Interestingly, in this study, each of the 29 validated variants was observed only in one patient. Therefore, we concluded that it was difficult to identify gene variants associated with the disease mechanism of CJD and found in more than two patients. Accordingly, we focused on the 29 variants observed in the single patient and analyzed the biological interactions among the gene harboring these variants by GO analysis [39]. Eleven genes were categorized in the GO term of binding (GO:0005488), and 10 were categorized in the term of catalytic activity (GO:0003824). All genes harboring nonsense mutations (GBP4, POLR1C, SMC5, and TWF1) were classified into at least one of these two GO terms. Although GO analysis provided specified categories of the core biological functions, these enrichment data could not be used to easily predict disease relationships among genes harboring validated variants.

Four newly identified nonsense variants were detected. Because these variants were observed here for the first time, no functional data for the nonsense variants were available. However, it may be possible to use reported nonsense variants in the same gene to infer the roles of the newly identified nonsense variants. As an example, SMC5, which has a role in promoting chromatid homologous recombination, harbored the variant chr9_72912888 (G to T) in patient no. 5. The SMC5 gene encodes a protein of 1,101 amino acids, and the variant above results in the E354X mutation, encoding a stop codon. Although this variant was reported here for the first time, similar nonsense mutations in tumor samples allow us to infer the phenotype [40]. Additionally, GBP4, an interferon signaling-related protein, harbored the newly identified variant chr1_89657064 (C to A) in the same patient, resulting in the E266X mutation. Sixteen stop gain mutations have been reported, as listed in the Ensembl database (GRCh37, release 82). These mutations have been observed in cancer tissues of uterine corpus endonetroioid carcinoma and lung squamous cell carcinoma. POLR1C, a subunit of both RNA polymerase I and III, contained a newly identified nonsense variant (chr6_43488977, which creates K327KVL*) in patient no. 2. Seven similar nonsense mutations, detected in cancer tissues, are listed in the Ensembl database (GRCh37, release 82), and dysfunctions in POLR1C activity are associated with Treacher Collins syndrome. Finally, TWF1, an actin monomer binding protein, harbored the newly identified variant chr12_44199353 (S38F*) in patient no. 1. Five similar nonsense variants in TWF1 are listed in the Ensembl database (GRCh37, release 82) and were observed in tumors of the large intestine and lung.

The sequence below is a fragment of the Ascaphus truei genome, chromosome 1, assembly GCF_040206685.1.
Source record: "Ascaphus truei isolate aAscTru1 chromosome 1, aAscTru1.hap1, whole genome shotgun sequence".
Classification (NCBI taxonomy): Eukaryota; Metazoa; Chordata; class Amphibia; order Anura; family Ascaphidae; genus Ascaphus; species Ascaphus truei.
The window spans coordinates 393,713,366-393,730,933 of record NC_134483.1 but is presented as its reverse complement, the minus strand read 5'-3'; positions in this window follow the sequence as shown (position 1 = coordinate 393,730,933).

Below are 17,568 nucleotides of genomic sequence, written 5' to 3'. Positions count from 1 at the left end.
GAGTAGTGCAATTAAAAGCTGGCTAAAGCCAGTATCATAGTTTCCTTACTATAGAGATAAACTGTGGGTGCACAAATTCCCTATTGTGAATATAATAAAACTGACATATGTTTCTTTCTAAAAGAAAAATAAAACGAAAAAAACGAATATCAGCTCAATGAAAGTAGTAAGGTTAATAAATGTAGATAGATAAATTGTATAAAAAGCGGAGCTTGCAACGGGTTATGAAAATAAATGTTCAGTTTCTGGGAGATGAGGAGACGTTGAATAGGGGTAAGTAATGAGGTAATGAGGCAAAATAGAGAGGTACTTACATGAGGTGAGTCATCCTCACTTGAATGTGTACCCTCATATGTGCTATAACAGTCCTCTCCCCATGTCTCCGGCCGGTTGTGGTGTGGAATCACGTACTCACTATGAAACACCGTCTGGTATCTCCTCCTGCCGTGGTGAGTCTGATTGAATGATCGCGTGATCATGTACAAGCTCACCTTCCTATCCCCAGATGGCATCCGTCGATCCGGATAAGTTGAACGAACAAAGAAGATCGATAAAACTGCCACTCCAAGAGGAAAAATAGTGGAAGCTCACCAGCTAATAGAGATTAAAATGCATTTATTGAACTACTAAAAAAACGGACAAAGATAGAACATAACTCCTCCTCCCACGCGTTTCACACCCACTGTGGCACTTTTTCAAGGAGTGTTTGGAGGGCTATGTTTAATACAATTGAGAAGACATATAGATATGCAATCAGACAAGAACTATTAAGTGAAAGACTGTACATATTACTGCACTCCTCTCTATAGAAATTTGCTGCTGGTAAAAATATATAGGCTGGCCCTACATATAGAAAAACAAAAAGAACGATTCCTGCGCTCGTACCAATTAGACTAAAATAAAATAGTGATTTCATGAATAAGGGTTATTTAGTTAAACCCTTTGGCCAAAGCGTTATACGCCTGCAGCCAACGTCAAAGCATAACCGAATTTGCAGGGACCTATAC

Changes in other nucleotides causing nonsense mutations in these four genes have not been reported to have any significant relationships with NDs. The four newly identified variants causing nonsense mutations must be analyzed further to determine their relationships with prion diseases and other NDs using reverse genetic tools, such as gene knockout or gene interference technology.

Genes harboring validated variants and analysis of biological interactions

LPA has been shown to be associated with AD (Figs 3 and 4 and S1A Fig), and we observed a newly identified LPA variant (chr6_161015089, R1177Q) in patient no. 4 [41, 42]. Although this mutation is not a form related to the nonsense phenotype, PolyPhen-2 and Sorting Intolerant From Tolerant (SIFT) scores suggested that the mutation caused an abnormal functional change in LPA in patient no. 4 (Table 4).

The single-nucleotide polymorphism (SNP) rs189305274, which was observed in patient no. 4, is a variant in ACO1. The abnormal functional change in this target resulting from rs189305274 was predicted to be damaging by PolyPhen-2 and SIFT scores (Table 4). ACO1 was not shown to be directly associated with NDs. However, indirect interactions with NDs, including PrDs, were detected. ACO1 has been reported to inhibit or regulate amyloid beta (A4) precursor protein (APP) [43, 44], which is involved in the induction of AD and acceleration of PrDs [27, 45, 46]. Thus, mutations that cause functional changes in ACO1 may delay PrDs progression by regulating APP. These results may explain why patient no. 4 is still alive and suggest that factors inhibiting ACO1 expression may be promising candidates for repression of CJD.

The S135C mutation (rs200152641) in FGF20 was observed in patient no. 2. FGF20, which was found to interact directly with PD, has been shown to be a candidate therapeutic protein for PD (Fig 3). An indirect interaction was observed between FGF20 and PrDs (Fig 4 and S1C Fig), and mitogen-activated protein kinase (MAPK) 1 and MAPK3 have been reported to inhibit PrP expression, supporting their potential application in therapeutic strategies against PrDs. Because FGF20 is known to induce MAPK1 and MAPK3, it may also have applications in the treatment of PrDs. Significant functional changes in FGF20 protein were predicted by PolyPhen-2 and SIFT (Table 4); such changes may influence MAPK1 and MAPK3 regulation, representing a potential therapeutic strategy for the management of PrDs. Thus, this variant may has influenced the rapid progression of patient no. 2. POSTN and LRRK2 are also involved in the upregulation and activation of MAPK1 and/or MAPK3, respectively (S1B and S1E Fig).

TET1 is associated with late-onset AD (LOAD), and the expression of TET1 is increased in the hippocampus of patients with preclinical AD and LOAD [47], and the exon region of TET1 (also called CXXC finger 6 [CXXC6]) has been shown to be related to LOAD [48]. However, although TET1 has been shown to be directly related to AD, we did not detect a direct or indirect relationship with PrDs.

The E578V mutation in POSTN was observed in patient no. 1. POSTN has been reported to promote upregulation of NOTCH-1 [49, 50]. Moreover, NOTCH-1 activation is associated with dendritic atrophy in PrDs, and NOTCH-1 regulation may be controlled by prion infection [51].